where i is a number in {1,..,n} and x and y are elements of M.

The program computes a function from {0,1}^n to M.

The yield of an instruction (i, x, y) is x if the variable x_i is false and y if x_i is true.

The yield of a program is the (ordered) product of the yields of its instructions.

The length of a program is the number of instructions in it.

A family of programs, one program P_n for each natural number n, can decide

a language A (a subset of {0,1}^*) -- for each n we have a subset X_n of M,

and a string w of length n is in A iff P_n(w) is in X_n.

If M is any non-abelian group, and A is any language, then there exists a family of programs over M

that decides A.

**PROOF:** Given the language A, a subset of Σ*, we can construct a family of programs, B, such that for any string w and number n where |w|=n, B_n(w)=1 iff w is in A.

That is, the yield of the program B over M will be exactly the entirety of the language A.

We separate the strings in A by length, such that each length n has its own program B_n that decides this subset of Σ^n.

For each string w of length n in this subset, Σ^n ∩ A, we produce a program that outputs the identity if w is the input, and a string c if it is not.

We construct this program on the basis that M is non-abelian. If aba^(-1)b^(-1)=c, this means that c is not equal to the identity. Using this formula, we set a as our input and b as w. Our program will output c iff w is not the input.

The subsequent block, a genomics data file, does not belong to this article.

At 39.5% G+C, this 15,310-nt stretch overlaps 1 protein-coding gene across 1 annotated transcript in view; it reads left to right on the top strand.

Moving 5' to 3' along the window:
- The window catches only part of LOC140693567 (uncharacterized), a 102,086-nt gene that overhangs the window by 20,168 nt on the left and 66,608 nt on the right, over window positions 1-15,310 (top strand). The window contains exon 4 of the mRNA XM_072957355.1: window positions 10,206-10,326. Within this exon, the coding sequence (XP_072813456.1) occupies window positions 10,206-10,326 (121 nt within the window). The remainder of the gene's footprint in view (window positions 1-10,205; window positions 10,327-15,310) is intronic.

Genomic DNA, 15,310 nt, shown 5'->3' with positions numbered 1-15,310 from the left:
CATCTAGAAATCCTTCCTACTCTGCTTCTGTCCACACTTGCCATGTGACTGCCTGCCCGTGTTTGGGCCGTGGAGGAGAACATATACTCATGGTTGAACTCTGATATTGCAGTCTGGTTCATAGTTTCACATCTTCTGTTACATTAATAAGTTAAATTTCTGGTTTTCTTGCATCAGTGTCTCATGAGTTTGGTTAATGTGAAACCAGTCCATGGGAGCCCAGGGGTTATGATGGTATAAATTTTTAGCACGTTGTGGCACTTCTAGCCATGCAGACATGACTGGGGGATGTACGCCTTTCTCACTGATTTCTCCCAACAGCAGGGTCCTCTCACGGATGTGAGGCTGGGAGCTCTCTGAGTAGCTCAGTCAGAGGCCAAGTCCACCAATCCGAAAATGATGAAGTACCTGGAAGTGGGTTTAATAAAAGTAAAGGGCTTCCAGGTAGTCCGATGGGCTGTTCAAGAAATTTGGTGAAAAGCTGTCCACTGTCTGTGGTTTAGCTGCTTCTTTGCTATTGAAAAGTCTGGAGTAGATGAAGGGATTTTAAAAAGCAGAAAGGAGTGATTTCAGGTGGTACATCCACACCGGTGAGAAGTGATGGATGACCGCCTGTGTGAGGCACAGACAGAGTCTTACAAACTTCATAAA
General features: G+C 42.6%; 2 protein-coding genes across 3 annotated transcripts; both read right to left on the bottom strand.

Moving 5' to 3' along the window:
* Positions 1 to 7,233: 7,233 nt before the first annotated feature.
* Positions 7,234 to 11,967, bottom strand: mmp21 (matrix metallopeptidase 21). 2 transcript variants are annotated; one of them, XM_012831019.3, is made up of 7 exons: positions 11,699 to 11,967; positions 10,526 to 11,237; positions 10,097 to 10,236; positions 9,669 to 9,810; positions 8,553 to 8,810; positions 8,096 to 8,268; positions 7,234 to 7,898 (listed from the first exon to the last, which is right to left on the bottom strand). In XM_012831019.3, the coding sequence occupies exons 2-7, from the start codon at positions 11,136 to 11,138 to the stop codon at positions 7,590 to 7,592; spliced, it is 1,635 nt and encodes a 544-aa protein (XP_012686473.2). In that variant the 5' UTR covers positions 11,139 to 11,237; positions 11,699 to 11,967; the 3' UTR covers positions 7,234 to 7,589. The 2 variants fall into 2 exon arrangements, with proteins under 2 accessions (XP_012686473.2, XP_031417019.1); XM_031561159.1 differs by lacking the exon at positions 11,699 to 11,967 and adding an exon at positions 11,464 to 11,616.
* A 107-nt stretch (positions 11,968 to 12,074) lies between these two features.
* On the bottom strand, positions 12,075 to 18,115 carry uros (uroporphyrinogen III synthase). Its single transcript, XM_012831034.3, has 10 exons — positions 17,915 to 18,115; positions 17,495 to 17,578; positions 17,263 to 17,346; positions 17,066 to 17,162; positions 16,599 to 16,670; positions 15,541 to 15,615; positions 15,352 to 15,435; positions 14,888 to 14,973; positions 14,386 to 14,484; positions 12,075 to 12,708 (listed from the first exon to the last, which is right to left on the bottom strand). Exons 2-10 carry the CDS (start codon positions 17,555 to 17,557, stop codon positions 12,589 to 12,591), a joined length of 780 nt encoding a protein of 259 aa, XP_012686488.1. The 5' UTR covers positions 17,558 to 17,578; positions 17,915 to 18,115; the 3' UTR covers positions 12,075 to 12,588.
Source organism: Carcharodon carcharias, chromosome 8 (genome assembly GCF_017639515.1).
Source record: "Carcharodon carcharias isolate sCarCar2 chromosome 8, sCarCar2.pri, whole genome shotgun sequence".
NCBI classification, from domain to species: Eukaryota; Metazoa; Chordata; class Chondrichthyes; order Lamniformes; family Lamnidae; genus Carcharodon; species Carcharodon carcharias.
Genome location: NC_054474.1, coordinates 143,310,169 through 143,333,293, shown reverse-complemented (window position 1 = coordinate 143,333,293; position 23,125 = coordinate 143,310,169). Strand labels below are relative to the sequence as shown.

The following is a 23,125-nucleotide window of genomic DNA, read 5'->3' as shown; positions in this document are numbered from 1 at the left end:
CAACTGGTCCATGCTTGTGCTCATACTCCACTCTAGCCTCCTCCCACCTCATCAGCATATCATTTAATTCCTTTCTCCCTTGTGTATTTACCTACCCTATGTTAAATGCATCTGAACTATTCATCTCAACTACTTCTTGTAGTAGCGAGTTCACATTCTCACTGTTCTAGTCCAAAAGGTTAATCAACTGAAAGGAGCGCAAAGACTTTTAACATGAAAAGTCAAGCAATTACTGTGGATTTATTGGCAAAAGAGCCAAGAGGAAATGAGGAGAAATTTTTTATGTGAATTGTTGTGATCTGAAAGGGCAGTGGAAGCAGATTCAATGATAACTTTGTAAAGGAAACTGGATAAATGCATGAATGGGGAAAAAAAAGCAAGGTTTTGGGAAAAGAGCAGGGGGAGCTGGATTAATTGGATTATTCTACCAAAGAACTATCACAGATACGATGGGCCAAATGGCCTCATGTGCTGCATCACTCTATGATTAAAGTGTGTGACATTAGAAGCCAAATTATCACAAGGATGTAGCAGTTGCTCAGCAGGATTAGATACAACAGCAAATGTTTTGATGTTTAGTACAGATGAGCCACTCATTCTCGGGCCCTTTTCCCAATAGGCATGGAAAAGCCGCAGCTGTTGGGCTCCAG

To construct the program itself, we use induction on n.

For n=1, we simply include an instruction that yields c if x_1=w_1, and the identity otherwise.

For n=2, we include 4 instructions: (x_=w_1, a), (x_=w_1, b), (x_=w_1, a^(-1)), (x_=w_1, b^(-1)).

For n>2, we define c' to be a^(-1)b^(-1)ab. Again, c' cannot equal the identity as M is a non-abelian group. Note that b^(-1)a^-(1)cba = c' and that bac'b^(-1)a^(-1)=c.

Using these properties, we construct programs that yield c' when n is odd and x=w (using the first statement and by adding instructions much as we did for n=2), and c when n is even and x=w (with the second statement). Note that the number of instructions approximately doubles every time n is incremented.

This process produces a family of programs whose collective yields will decide A.

-- NkanthaV - 2012-05-08

Barrington's Theorem:

If A is any language in NC^1, and M is a non-solvable group, then there exists a family of programs

over M, of polynomial length, that decides A.

-- BarrinG - 2012-04-02

**PROOF: **In order to prove this, we can use a lemma from the Circuits page: Any circuit in NC^1 can be simulated by a program, specifically a poly-size program over S_n or some other non-solvable group. (Note that this lemma still has not been proved on that page.)

Because A is a language in NC^1, it can decided by a family of circuits, C, consisting of n circuits, C_n.

Each of these circuits, from our lemma, can be simulated by a poly-size program, B_n.

Therefore, we can simply convert each circuit C_n to its equivalent program B_n, to produce a family of poly-size programs over M for any language A in NC^1.

-- NkanthaV - 2012-05-10

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